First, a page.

WASHINGTON — Faced with soaring oil prices, a falling dollar and the worst credit crisis in nearly a decade, the masters of global finance have a simple message for jittery markets: Be calm, we are keeping an eye on things.
It probably did not help, however, that the new assurances came exactly 20 years from the date of the worst market meltdown in U.S. history.
The meeting of finance leaders from the Group of Seven industrial countries coincided with the anniversary of “Black Monday,” Oct. 19, 1987, when the Dow Jones industrial average plunged by 22.6 percent, its biggest one-day percentage loss ever.
While U.S. Treasury Secretary Henry Paulson, Federal Reserve Chairman Ben Bernanke and their G-7 counterparts did not dwell on those long-ago events during their discussions Friday, the anniversary served as an eerie reminder that the global economy does not always perform as its handlers wish that it would.
It did not help that while the policymakers were holding their discussions in Treasury’s ornate Cash Room, the Dow Jones industrial average was plunging by 366.94 points, or 2.64 percent. It was the third-biggest point drop this year and reflected in part oil prices that momentarily climbed to a new record, above $90 per barrel.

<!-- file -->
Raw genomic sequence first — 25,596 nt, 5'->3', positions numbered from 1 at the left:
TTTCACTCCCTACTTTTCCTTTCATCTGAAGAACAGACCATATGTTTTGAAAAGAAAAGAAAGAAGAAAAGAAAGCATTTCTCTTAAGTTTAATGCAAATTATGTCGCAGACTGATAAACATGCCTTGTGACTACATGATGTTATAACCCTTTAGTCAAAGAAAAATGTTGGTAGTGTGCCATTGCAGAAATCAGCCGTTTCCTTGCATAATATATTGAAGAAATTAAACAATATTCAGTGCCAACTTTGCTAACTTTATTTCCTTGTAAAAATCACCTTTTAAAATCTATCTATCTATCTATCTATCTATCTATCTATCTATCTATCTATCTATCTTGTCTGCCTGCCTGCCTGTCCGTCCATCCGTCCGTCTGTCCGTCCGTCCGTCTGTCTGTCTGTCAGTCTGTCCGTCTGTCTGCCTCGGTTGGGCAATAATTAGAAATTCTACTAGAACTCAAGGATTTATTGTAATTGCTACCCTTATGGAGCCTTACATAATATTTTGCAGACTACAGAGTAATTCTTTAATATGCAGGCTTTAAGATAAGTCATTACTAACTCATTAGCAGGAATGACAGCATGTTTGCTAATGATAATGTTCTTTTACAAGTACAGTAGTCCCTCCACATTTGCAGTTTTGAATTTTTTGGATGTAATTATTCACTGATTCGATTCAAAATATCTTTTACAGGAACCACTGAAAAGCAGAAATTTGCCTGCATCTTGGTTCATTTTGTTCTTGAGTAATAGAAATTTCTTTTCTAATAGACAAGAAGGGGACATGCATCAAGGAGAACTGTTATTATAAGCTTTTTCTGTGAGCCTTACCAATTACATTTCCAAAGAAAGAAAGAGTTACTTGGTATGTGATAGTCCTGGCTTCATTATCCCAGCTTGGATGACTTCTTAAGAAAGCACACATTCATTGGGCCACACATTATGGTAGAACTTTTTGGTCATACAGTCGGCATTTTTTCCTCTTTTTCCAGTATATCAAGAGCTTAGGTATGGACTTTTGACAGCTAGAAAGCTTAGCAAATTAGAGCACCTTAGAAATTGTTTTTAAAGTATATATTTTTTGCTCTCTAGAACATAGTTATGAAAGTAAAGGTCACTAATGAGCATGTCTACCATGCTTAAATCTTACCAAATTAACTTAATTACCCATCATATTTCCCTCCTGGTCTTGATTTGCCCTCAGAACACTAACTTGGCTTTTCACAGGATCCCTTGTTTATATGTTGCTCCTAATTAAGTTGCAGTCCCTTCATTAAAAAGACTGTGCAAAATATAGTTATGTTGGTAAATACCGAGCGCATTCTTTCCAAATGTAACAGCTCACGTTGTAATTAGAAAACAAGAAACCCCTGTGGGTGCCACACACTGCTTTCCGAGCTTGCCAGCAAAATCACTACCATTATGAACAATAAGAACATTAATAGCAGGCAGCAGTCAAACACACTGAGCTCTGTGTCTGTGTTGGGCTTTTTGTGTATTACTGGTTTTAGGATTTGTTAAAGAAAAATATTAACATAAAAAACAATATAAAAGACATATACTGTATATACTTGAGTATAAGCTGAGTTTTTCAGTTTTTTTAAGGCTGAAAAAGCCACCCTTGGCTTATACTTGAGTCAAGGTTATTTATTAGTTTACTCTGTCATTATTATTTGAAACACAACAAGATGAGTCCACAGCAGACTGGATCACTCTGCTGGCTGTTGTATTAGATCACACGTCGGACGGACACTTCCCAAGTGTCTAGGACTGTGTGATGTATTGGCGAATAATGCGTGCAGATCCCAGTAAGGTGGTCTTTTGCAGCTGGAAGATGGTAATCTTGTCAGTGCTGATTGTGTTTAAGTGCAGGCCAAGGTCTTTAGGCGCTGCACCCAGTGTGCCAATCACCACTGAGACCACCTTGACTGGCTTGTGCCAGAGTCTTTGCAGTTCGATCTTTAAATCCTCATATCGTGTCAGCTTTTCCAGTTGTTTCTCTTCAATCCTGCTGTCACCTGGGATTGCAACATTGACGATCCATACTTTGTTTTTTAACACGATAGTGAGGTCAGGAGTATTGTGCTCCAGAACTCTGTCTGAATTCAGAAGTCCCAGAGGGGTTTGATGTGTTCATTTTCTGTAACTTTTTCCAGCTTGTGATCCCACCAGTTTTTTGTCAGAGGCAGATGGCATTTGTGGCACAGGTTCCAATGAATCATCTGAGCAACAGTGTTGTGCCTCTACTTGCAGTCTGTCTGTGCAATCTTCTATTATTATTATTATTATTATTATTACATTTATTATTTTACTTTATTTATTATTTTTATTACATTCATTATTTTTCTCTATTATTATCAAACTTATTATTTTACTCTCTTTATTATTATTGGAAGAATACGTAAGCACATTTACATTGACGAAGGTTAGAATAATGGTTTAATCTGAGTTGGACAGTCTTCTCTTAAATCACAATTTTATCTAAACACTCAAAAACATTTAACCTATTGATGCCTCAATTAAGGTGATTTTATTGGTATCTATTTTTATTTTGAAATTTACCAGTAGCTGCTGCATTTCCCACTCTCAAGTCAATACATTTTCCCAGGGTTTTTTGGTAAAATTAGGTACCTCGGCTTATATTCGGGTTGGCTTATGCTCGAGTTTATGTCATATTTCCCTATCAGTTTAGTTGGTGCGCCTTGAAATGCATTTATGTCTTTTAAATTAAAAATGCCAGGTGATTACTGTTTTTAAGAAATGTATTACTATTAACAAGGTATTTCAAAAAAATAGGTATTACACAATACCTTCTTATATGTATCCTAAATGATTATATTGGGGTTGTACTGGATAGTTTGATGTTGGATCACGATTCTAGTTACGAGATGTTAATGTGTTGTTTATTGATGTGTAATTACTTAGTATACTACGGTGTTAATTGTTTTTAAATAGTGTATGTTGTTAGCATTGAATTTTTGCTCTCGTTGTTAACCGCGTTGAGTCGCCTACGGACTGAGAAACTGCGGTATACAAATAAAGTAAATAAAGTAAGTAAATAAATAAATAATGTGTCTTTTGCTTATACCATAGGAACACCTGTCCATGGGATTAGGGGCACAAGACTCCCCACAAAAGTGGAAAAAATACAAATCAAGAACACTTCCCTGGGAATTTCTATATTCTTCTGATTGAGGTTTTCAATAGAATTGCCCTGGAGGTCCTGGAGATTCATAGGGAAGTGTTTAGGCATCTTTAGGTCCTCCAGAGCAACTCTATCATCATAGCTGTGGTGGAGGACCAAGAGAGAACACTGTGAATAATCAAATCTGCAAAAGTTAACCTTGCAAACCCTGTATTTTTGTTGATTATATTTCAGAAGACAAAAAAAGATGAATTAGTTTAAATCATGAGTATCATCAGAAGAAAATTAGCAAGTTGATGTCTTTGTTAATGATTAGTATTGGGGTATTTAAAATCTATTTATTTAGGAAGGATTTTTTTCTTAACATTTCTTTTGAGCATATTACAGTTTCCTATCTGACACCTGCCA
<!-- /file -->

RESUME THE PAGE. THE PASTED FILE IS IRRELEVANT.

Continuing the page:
The problems this year came to a boil when credit markets essentially froze on Aug. 9 as fear overwhelmed many investors.
Troubles that began in the market for subprime mortgages have spread to many other kinds of debt. The credit crunch has been similar in intensity to the crisis that hit the global economy in August 1998 after Russia devalued the ruble.
Paulson, speaking to reporters after Friday’s meeting, said the G-7 officials are watching market developments closely.
However, in their joint statement of goals, the officials essentially rehashed previous bland assurances about cooperation in such areas as limiting volatility in currency markets. Absent were any examples of where big differences in approach had been resolved.